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greynol
post Sep 19 2013, 19:43
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QUOTE (UltimateMusicSnob @ Sep 18 2013, 20:22) *
a "killer sample" is one which has some feature that produces a relatively obvious artifact?

Yes, they are samples that expose an encoders weaknesses; though they aren't necessarily so obvious that everyone can identify the artifacts.

QUOTE (UltimateMusicSnob @ Sep 18 2013, 20:22) *
The comments I've seen about "lead sample" here and there give me this impression.

I have no idea what a "lead sample" is.

QUOTE (UltimateMusicSnob @ Sep 18 2013, 20:22) *
(possibly the "killer") in which some artifact pops out because it contains some sonic characteristic which causes something more like a breakdown of the effectiveness of the MP3 algorithm being used?

Correct.

QUOTE (UltimateMusicSnob @ Sep 18 2013, 20:22) *
The Ravel, for example, is very low level, but low levels can be found in thousands of recordings--I wouldn't think of this as a killer sample, then. Or am I missing the meaning altogether?

I honestly don't know if this can be categorized as a killer sample. Is the entire recording this low, or does it reach full-scale (or within a couple of dB or full-scalle)? Someone coughing next to the microphone doesn't count. Honestly, this is a horrible recording. I'm not at all surprised that a lossy encoder is having a hard time making a determination of what constitutes signal.

In the end I think it's a matter of whether it's getting the noise right. I don't agree with the idea that there is a difference in tonal balance.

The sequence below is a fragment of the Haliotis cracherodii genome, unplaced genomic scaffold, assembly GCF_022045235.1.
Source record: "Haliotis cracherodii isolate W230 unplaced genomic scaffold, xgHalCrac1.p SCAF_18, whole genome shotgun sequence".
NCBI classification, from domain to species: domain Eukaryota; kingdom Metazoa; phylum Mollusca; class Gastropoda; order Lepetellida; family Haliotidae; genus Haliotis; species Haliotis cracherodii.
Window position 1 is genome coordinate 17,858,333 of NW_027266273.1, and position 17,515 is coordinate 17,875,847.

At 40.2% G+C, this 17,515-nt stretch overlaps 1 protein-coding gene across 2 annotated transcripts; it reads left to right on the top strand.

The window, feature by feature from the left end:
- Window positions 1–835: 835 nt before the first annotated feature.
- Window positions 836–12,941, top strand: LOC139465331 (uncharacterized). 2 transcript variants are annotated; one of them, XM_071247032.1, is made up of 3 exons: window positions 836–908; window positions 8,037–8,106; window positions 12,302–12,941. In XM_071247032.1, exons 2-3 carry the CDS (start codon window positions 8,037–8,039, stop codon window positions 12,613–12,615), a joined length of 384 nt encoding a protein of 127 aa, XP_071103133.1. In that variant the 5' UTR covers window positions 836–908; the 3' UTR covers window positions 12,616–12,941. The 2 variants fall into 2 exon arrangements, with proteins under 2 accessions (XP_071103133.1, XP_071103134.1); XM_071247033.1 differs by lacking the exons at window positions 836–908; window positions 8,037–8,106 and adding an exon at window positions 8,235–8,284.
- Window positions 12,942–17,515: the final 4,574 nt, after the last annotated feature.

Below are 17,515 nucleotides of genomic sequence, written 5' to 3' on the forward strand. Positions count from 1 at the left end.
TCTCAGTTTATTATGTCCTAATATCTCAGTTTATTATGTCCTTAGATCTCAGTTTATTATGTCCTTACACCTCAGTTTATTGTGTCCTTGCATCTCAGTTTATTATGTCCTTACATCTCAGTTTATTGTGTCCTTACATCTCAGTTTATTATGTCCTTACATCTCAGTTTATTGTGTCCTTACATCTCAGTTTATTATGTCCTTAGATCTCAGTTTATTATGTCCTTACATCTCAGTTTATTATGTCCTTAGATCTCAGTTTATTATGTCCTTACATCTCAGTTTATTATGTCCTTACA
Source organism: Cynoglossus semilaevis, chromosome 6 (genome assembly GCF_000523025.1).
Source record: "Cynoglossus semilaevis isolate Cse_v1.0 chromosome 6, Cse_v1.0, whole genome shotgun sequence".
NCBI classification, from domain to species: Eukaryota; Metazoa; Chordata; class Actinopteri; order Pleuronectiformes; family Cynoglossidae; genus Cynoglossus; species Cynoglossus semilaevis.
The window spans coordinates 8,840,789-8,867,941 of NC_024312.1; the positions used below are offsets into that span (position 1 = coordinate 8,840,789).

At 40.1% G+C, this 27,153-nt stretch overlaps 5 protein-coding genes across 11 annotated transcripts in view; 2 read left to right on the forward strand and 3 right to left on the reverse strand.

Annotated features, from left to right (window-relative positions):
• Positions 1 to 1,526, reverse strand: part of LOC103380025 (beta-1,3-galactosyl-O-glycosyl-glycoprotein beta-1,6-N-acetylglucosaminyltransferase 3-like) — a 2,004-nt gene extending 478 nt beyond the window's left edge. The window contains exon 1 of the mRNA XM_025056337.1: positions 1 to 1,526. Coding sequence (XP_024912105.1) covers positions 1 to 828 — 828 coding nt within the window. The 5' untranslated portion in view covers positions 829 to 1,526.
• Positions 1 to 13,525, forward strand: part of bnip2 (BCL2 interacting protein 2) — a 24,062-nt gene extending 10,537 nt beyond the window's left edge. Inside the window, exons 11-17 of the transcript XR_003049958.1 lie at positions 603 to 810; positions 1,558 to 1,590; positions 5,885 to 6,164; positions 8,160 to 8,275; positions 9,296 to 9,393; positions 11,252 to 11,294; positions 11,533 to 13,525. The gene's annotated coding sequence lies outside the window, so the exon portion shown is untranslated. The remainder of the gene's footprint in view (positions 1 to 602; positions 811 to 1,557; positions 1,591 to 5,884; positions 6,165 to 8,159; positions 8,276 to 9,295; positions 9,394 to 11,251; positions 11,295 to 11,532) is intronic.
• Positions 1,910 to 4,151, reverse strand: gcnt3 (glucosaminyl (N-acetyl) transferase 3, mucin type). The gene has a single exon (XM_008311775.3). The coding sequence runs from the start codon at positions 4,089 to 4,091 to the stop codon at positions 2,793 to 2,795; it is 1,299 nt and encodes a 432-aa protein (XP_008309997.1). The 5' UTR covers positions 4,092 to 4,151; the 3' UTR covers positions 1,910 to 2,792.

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halb27
post Sep 19 2013, 19:44
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QUOTE (IgorC @ Sep 19 2013, 20:27) *
.. There was sample of electronic music, "EIG". ..

While you're totally right that mp3 isn't perfect at electronic stuff like this I think mp3 can be very acceptable even with this. eig is one of those killer samples that made me create lame3100l, and in this case it doesn't take highest bitrate settings to make it very acceptable IMO. Did you try say lame3100l -V0 on eig?

This post has been edited by halb27: Sep 19 2013, 19:45


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IgorC
post Sep 19 2013, 19:56
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QUOTE (halb27 @ Sep 19 2013, 15:44) *
QUOTE (IgorC @ Sep 19 2013, 20:27) *
.. There was sample of electronic music, "EIG". ..

While you're totally right that mp3 isn't perfect at electronic stuff like this I think mp3 can be very acceptable even with this. eig is one of those killer samples that made me create lame3100l, and in this case it doesn't take highest bitrate settings to make it very acceptable IMO. Did you try say lame3100l -V0 on eig?


habl27,

It was a several years. 3.97, 3.98, 3.99, all your extensions 3.99/3.100x..... A bit better handling but still the issue is here.
All these years LAME devs have made all possible to make it better. And it's got better but it's still there.

You can do an extraodrinady job but You can't overcome a limitation of format. No.

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UltimateMusicSno...
post Sep 19 2013, 20:03
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QUOTE (greynol @ Sep 19 2013, 12:50) *
QUOTE (halb27 @ Sep 19 2013, 10:42) *
especially as it's about 'normal' music

...albeit poorly recorded 'normal' music.

A live orchestral performance in the hall, captured to a recording, no matter how good the mic's or the engineer, always sounds 'canned' and 'distant' to me, and no amount of extra mic's or later EQ-ing has ever fixed that in my experience. A full Romantic orchestra can peak 120db or even higher (a lone operatic soprano can do nearly as well), so the dynamic range is extraordinary, and classical musicians are loath to give *anything* up to compression.

This clip starts out extraordinarily low, but in the climaxes later on it reaches to its maximum mastered level of slightly over -6db (-5.7xx db, if I recall). Is there some other sense in which this clip is badly recorded?